When it comes to fats, we tend to hold an evil notion. But our bodies need fat just as much as any other nutrient. Instead of cutting out fat from our diets entirely, we need to opt for healthy fats. For example, we can switch out more refined oils for the traditional mustard oil. Cold-pressed mustard oil contains antioxidants, vitamins A, C, E and anti-inflammatory properties, which boosts immunity. It is rich in monounsaturated and polyunsaturated fatty acids, which are beneficial for heart health. (Nayesha Oil Mills, n.d.) Ghee, a glorious part of our cuisine, is now often overlooked owing to the infusion of butter and refined oils in the market despite offering benefits that the latter cannot provide. High-quality ghee, usually made from the milk of grass-fed cows, contains higher levels of vitamins A, E, and K2, which are essential for vision, immune function, and bone health. (Singh, R. B., et al., 2016) It is also a healthier choice for cooking, due to ghee’s high smoke point (around 252°C) which prevents the formation of harmful free radicals at high temperatures. (Sacks, F. M., et al., 2017) But it is important to choose premium ghee; buying ghee of unknown brands can backfire as it is sometimes adulterated with additives like vegetable oils, margarine and even non-edible mineral oils, which can have dire consequences on health.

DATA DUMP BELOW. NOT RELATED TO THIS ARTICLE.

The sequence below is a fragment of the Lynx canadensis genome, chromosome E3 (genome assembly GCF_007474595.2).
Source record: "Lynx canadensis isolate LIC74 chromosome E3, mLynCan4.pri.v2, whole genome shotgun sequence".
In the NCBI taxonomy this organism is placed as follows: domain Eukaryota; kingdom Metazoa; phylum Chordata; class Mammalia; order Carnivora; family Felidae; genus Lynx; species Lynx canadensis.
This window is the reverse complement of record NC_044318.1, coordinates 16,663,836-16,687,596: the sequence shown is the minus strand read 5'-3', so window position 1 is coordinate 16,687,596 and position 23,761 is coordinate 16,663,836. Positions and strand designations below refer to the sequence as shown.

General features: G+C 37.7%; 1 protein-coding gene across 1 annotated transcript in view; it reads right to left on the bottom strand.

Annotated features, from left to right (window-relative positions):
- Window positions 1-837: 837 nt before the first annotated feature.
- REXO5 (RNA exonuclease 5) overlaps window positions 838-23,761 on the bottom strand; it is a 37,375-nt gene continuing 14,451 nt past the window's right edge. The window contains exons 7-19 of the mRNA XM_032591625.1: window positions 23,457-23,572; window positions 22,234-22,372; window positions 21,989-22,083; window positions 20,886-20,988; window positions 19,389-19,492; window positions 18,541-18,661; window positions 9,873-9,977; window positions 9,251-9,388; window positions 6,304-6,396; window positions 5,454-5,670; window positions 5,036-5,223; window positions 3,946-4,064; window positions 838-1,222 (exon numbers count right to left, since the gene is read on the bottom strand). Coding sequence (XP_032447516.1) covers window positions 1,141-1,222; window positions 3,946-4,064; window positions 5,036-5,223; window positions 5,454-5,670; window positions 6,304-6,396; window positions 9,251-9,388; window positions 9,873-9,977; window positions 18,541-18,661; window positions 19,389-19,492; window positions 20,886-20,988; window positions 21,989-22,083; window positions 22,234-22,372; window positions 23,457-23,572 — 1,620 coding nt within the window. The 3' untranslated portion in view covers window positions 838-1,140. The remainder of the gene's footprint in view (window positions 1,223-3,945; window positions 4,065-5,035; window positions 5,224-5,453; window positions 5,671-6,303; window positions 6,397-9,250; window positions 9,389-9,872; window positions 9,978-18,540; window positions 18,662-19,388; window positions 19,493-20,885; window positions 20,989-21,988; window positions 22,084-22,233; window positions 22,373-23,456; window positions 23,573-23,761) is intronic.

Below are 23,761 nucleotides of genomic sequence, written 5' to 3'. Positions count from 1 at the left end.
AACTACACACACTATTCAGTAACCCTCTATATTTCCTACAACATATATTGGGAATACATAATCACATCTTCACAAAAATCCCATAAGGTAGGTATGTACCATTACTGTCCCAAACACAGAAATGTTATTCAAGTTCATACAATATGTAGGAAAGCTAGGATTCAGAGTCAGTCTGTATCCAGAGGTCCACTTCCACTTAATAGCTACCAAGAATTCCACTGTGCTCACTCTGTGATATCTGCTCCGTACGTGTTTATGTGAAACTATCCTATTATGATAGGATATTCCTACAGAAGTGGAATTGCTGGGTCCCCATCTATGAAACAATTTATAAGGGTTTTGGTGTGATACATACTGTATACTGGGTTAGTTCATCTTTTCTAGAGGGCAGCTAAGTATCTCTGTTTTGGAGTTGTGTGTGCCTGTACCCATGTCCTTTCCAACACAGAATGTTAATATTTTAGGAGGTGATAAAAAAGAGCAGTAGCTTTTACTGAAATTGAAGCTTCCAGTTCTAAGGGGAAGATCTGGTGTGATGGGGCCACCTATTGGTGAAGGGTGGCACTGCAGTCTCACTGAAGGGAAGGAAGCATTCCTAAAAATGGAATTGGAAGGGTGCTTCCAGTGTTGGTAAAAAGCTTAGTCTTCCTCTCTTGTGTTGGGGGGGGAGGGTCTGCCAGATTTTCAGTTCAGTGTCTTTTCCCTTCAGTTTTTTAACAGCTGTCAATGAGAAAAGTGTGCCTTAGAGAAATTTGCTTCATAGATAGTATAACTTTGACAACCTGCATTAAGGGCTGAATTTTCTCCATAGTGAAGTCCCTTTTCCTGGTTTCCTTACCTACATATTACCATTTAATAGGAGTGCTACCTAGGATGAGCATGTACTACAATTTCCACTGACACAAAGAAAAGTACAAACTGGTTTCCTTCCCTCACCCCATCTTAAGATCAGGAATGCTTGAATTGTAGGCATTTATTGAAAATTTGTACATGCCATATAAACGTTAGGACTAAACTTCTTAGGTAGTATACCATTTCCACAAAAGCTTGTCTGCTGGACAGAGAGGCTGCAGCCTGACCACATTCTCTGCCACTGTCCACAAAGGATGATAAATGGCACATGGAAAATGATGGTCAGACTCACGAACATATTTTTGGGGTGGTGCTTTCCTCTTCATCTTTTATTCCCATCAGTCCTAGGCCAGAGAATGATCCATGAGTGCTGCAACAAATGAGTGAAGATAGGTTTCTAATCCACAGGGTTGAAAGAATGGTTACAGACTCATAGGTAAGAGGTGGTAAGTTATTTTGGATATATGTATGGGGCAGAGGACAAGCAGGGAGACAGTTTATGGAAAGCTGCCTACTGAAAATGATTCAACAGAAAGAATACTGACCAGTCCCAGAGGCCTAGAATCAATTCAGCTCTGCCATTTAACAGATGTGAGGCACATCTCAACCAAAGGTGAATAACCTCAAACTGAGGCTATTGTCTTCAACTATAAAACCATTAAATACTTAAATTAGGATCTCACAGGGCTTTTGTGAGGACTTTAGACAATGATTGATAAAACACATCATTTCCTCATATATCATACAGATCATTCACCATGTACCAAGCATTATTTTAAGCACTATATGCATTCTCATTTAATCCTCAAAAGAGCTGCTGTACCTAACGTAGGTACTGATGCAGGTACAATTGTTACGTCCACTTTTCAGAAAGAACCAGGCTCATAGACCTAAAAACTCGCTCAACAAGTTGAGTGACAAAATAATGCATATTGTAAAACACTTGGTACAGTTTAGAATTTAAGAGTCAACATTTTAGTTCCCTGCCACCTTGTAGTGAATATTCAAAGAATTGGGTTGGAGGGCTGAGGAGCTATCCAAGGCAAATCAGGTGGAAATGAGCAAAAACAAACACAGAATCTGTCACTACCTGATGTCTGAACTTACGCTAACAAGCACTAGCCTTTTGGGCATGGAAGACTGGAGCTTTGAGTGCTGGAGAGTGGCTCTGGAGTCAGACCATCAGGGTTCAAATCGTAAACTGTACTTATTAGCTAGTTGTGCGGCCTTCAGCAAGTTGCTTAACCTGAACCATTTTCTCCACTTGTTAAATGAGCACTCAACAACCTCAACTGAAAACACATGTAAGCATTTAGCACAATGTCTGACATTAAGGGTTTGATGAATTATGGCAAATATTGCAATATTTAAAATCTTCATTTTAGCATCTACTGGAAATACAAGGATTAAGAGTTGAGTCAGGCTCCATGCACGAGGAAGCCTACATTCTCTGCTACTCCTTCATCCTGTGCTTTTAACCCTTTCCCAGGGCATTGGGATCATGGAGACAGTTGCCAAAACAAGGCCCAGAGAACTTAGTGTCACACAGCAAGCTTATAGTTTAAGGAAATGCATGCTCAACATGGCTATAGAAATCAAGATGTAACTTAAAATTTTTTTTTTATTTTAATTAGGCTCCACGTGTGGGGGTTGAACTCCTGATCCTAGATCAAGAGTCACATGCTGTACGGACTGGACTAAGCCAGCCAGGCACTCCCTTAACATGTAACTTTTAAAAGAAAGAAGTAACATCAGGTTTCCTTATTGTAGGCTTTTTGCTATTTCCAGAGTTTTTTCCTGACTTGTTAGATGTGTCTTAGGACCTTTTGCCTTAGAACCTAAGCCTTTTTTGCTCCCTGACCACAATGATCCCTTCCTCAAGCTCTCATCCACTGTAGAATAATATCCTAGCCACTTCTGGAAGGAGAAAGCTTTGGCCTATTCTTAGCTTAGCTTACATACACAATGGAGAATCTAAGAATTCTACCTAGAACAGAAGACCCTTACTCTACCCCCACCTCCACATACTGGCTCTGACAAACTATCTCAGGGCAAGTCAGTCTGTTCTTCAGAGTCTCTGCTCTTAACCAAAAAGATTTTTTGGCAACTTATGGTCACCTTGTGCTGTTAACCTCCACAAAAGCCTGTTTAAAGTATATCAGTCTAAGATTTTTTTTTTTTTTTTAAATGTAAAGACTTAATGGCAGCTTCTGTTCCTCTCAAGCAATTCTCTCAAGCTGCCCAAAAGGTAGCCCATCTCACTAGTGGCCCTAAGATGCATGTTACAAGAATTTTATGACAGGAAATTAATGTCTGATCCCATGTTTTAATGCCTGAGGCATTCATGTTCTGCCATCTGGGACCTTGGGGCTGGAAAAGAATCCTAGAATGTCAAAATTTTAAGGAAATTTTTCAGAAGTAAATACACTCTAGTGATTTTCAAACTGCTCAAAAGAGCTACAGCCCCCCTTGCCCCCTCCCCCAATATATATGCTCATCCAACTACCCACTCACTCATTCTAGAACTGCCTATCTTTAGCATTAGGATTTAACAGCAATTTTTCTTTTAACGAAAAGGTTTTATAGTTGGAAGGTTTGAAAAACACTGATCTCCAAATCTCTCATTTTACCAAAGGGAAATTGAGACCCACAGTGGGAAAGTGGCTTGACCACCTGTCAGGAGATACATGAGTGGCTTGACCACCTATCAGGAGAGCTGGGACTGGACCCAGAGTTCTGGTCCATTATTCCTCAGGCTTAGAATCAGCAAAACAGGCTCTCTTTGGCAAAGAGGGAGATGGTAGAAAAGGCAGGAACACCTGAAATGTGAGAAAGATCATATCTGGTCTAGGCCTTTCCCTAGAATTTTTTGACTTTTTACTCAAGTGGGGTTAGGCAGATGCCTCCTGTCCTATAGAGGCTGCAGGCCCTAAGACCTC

The Role of Premium Food Products in Sustainable Agriculture

What we put in our body is perhaps the most crucial factor in determining our health. And opting for premium food products is not just important for better health, it also plays an important role in supporting sustainable agricultural practices. High-quality, organic food grains are produced in ways that reduce the use of harmful chemicals, conserve water, and preserve the agricultural diversity essential for future generations. They support local farming communities by providing higher income potential for farmers, thereby supporting the local economies, and ensuring that farming methods remain sustainable. (Crowder et. al, 2015)

The Psychological Barrier to Healthy Eating

In all honesty, human psychology is the bigger threat to public health than is the feasibility of sustainable agriculture. We are prone to settling for the cheapest and easily available alternatives. Since farming for premium goods typically has strict hygiene codes and does not rely heavily on chemicals for mass production, such food items become costlier when they hit stores. But you can’t put a price on health, and it is still possible to incorporate healthy food into your diet without too big of a dent on your wallet.

Cooking as an Act of Love

It’s famously said that cooking is an act of love. To cook is to ensure sustenance, to eat is to live. Choosing premium food products is a conscious step taken in the right direction for our bodies and our earth. And people have surely started to realize the importance of hygienic food habits. Healthy eating is a staple component of the wellness industry which was valued at $4.2 trillion in 2017 (Williams, 2022). And with increasing public health and environmental concerns, the boom of premium food grains is likely to get bigger. It’s high time the rest of us boarded the train.

  • Crowder, D. W., & Reganold, J. P. (2015). Financial competitiveness of organic agriculture on a global scale. Proceedings of the National Academy of Sciences, 112(24), 7611-7616.             [https://doi.org/10.1073/pnas.1423674112]